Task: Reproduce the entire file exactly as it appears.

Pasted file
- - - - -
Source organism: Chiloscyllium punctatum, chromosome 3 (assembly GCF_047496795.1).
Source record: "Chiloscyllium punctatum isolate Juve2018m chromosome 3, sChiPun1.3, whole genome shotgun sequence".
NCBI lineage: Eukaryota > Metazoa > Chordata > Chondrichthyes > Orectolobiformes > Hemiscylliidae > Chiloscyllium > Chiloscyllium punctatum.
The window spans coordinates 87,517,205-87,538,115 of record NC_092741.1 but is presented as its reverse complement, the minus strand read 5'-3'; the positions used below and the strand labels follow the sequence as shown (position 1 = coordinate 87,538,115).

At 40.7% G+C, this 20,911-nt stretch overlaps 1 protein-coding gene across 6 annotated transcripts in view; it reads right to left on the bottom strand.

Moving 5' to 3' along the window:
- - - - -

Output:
Source organism: Chiloscyllium punctatum, chromosome 3 (assembly GCF_047496795.1).
Source record: "Chiloscyllium punctatum isolate Juve2018m chromosome 3, sChiPun1.3, whole genome shotgun sequence".
NCBI lineage: Eukaryota > Metazoa > Chordata > Chondrichthyes > Orectolobiformes > Hemiscylliidae > Chiloscyllium > Chiloscyllium punctatum.
The window spans coordinates 87,517,205-87,538,115 of record NC_092741.1 but is presented as its reverse complement, the minus strand read 5'-3'; the positions used below and the strand labels follow the sequence as shown (position 1 = coordinate 87,538,115).

At 40.7% G+C, this 20,911-nt stretch overlaps 1 protein-coding gene across 6 annotated transcripts in view; it reads right to left on the bottom strand.

Moving 5' to 3' along the window: